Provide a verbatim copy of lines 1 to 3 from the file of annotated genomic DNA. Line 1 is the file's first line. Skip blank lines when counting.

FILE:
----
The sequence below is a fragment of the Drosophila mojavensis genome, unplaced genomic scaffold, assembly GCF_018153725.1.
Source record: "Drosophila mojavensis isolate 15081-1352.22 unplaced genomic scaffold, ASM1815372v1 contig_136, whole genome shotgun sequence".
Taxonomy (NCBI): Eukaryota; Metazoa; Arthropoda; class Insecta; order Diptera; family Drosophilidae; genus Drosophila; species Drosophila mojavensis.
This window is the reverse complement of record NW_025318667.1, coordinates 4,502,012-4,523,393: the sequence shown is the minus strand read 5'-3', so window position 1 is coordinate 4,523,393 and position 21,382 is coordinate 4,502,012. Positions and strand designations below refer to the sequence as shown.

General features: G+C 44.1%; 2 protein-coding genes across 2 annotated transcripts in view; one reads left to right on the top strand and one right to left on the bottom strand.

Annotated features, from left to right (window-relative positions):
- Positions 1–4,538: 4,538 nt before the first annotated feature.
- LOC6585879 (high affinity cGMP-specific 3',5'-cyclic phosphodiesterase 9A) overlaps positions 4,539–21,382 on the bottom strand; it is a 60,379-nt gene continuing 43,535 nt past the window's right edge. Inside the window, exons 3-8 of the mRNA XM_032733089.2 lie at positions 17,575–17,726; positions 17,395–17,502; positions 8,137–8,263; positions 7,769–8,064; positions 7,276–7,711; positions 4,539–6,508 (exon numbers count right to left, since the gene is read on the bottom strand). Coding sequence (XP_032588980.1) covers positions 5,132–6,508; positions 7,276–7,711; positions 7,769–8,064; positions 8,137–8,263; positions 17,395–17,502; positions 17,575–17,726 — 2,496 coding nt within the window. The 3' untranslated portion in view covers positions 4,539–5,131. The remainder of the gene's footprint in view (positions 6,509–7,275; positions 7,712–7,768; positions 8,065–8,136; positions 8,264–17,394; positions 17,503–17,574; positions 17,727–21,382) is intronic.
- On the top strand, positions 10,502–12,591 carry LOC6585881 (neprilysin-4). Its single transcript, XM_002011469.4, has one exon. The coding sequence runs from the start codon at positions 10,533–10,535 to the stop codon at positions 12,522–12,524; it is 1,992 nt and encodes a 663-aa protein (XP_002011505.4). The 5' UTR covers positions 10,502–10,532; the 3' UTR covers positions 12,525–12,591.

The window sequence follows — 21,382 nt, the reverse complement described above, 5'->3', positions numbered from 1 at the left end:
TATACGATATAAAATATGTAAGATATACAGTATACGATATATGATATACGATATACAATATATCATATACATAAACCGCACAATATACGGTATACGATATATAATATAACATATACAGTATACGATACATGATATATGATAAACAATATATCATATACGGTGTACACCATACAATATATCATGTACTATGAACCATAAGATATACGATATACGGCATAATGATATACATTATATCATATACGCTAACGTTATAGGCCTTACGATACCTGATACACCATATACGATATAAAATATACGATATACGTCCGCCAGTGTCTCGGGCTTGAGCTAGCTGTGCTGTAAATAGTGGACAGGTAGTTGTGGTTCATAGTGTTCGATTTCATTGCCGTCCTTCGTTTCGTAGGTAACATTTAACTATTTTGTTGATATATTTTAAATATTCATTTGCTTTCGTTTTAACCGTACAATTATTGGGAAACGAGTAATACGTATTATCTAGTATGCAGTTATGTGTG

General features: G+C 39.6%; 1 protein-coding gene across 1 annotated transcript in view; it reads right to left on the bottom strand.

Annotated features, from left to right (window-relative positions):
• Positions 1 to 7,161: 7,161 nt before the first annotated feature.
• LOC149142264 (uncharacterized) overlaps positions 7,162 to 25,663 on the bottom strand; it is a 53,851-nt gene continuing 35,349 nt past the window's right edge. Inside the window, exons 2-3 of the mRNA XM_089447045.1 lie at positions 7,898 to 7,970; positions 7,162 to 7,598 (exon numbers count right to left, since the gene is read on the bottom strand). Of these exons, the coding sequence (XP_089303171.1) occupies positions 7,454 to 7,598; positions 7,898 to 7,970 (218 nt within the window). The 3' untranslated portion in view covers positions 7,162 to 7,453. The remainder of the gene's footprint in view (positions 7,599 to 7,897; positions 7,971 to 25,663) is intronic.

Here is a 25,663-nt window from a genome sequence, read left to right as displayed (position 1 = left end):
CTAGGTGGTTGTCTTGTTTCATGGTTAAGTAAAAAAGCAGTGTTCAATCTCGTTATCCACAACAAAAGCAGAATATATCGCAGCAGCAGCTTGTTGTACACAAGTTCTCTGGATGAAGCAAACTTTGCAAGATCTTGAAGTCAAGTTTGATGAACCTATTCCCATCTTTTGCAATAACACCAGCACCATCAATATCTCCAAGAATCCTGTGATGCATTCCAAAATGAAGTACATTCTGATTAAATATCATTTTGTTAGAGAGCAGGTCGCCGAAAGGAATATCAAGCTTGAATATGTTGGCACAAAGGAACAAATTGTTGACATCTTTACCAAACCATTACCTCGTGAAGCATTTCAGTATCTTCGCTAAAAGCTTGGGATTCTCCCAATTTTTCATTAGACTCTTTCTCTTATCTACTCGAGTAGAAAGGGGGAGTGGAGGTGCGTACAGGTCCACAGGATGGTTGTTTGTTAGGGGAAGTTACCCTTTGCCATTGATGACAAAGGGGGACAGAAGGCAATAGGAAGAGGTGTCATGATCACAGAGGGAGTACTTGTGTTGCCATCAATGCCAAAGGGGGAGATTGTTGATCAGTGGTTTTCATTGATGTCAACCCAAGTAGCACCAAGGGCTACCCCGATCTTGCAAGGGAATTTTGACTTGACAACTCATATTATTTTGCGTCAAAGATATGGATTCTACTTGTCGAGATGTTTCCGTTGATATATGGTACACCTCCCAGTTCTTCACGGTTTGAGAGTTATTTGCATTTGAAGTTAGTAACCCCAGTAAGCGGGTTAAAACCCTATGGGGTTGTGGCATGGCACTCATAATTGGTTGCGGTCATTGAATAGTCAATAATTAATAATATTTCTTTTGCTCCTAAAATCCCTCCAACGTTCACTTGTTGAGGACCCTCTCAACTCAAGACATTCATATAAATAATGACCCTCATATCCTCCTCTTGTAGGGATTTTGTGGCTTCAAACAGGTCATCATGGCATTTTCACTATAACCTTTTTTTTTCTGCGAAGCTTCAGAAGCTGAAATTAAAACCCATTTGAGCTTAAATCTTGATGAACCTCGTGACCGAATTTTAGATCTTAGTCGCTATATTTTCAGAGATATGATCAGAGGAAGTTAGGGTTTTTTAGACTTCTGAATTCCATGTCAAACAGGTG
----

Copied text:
The sequence below is a fragment of the Drosophila mojavensis genome, unplaced genomic scaffold, assembly GCF_018153725.1.
Source record: "Drosophila mojavensis isolate 15081-1352.22 unplaced genomic scaffold, ASM1815372v1 contig_136, whole genome shotgun sequence".
Taxonomy (NCBI): Eukaryota; Metazoa; Arthropoda; class Insecta; order Diptera; family Drosophilidae; genus Drosophila; species Drosophila mojavensis.